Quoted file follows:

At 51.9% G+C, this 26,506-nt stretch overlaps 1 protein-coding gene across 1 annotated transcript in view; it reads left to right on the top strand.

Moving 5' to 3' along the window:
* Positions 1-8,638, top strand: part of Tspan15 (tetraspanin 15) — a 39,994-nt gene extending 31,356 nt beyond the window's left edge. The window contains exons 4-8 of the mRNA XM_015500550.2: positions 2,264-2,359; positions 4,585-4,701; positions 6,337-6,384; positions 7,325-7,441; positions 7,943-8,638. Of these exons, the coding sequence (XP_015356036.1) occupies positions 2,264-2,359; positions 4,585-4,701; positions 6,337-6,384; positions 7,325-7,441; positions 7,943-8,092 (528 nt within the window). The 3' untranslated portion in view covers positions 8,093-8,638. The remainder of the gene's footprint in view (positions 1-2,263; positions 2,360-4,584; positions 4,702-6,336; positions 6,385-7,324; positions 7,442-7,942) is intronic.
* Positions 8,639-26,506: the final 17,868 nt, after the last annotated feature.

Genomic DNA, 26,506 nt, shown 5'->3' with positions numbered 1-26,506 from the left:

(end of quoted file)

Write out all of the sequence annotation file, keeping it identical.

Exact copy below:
At 51.9% G+C, this 26,506-nt stretch overlaps 1 protein-coding gene across 1 annotated transcript in view; it reads left to right on the top strand.

Moving 5' to 3' along the window:
* Positions 1-8,638, top strand: part of Tspan15 (tetraspanin 15) — a 39,994-nt gene extending 31,356 nt beyond the window's left edge. The window contains exons 4-8 of the mRNA XM_015500550.2: positions 2,264-2,359; positions 4,585-4,701; positions 6,337-6,384; positions 7,325-7,441; positions 7,943-8,638. Of these exons, the coding sequence (XP_015356036.1) occupies positions 2,264-2,359; positions 4,585-4,701; positions 6,337-6,384; positions 7,325-7,441; positions 7,943-8,092 (528 nt within the window). The 3' untranslated portion in view covers positions 8,093-8,638. The remainder of the gene's footprint in view (positions 1-2,263; positions 2,360-4,584; positions 4,702-6,336; positions 6,385-7,324; positions 7,442-7,942) is intronic.
* Positions 8,639-26,506: the final 17,868 nt, after the last annotated feature.

Genomic DNA, 26,506 nt, shown 5'->3' with positions numbered 1-26,506 from the left: